As West Virginians, our challenge is to embrace change while holding onto our state's traditions.
Photographed by Rebecca Kiger
We are known for our country roads. Our rural routes can lead you to breathtaking locations, to serene spots, to pastoral places that are difficult to come by in other parts of the nation. Folks who’ve chosen to live off the beaten path often made those deliberate decisions because they wanted to escape the incessant noise and buzz of bigger towns—they wanted to breathe fresh air and live in wide open spaces where stars still twinkle at night. Others live in remote locations not by choice but because of necessity. Rural living is often more affordable. As I was reading Zack Harold’s article in the November/December issue of West Virginia Focus on the need for broader broadband access, a question kept popping into my mind: “Is access to broadband a right, or is it a luxury?”
Let’s face it. It is not fiscally feasible for companies to take infrastructure into every rural spot in our state. But at some point we have to decide where to draw the line. Where is far enough? Businesses have to make tough decisions. As Zack writes, some roads will always be unpaved. I’m not saying broadband is not critical to our state’s economic growth—it is. But reaching every holler in West Virginia is unrealistic. We need to focus on giving our small towns access so they can be attractive locations for people to work and live.
When I moved back to the state and was deciding where I wanted to live and locate my business, I made decisions based on what was most important to my family and me. Good schools, diverse community, healthy economy, access to arts and culture, good infrastructure, and close proximity to a university were all important factors. I did not choose to live off the grid. However, I have a vacation home where I do not have Internet or cable. I wanted a place to disconnect from technology. I find that as we—and I’m thinking about my children, who think they always have to be on Snapchat, watching YouTube, or playing Minecraft—are increasingly connected through technology, we have become disconnected from our families and communities. I find it healthy to step away from it all—to take walks together in the woods, to fish in our rivers, to drive our gravel roads and marvel at the landscape.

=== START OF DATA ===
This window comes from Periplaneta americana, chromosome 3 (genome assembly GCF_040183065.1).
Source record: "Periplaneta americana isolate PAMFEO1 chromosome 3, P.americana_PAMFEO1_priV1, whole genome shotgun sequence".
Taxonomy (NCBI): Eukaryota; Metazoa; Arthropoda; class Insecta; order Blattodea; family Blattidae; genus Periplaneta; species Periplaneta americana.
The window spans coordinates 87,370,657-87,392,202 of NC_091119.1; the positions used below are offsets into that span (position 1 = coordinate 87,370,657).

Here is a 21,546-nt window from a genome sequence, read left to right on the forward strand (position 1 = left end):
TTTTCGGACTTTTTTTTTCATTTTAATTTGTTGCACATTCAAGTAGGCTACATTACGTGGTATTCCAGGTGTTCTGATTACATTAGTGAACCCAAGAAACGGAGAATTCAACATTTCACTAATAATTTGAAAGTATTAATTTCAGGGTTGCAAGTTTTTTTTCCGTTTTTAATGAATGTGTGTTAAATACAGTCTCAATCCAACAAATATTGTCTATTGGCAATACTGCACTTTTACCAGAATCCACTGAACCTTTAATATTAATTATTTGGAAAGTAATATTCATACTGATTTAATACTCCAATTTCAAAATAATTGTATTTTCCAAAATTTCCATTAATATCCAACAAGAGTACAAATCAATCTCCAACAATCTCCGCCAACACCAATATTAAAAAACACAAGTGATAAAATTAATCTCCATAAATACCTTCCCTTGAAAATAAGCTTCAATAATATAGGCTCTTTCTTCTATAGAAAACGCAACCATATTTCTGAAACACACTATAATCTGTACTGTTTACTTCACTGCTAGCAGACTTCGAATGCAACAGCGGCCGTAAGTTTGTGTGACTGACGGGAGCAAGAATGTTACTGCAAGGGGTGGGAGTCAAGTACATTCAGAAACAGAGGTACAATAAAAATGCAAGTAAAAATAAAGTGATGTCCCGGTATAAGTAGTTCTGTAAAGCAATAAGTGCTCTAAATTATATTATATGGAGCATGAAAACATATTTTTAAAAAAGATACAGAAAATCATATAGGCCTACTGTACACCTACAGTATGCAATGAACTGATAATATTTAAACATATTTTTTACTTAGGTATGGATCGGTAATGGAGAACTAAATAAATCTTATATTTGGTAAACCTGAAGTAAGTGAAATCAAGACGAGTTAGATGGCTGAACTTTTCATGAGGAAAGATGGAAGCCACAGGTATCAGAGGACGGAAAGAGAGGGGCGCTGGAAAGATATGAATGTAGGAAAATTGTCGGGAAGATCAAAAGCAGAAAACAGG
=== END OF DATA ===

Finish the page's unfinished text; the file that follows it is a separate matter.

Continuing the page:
Shay Maunz’s story on what happens to company towns when the companies move away is also a tale of tough decisions and how those decisions can send a town into a tailspin. The takeaway for me is that we need to support entrepreneurship and small business growth. They can fill the void. But in order to do so, education—or re-education—is key. Our workforce will have to be flexible and will need to retool with new skills. How are we going to do that? With WVU Tech’s move from Montgomery to Beckley, the university is better poised to serve our southern population. It is going to be interesting to follow the university’s handling of the transition. What do they leave behind? What opportunities will present themselves? What have we learned from the past?
Twenty years ago, we weren’t worried about high-speed Internet. The beauty of technology is that it’s always rapidly changing. The adage “The only thing that is constant is change” has never been more true. As I see it, our challenge is to embrace change while holding onto the characteristics that make West Virginia so special. Sometimes, that calls for making tough decisions.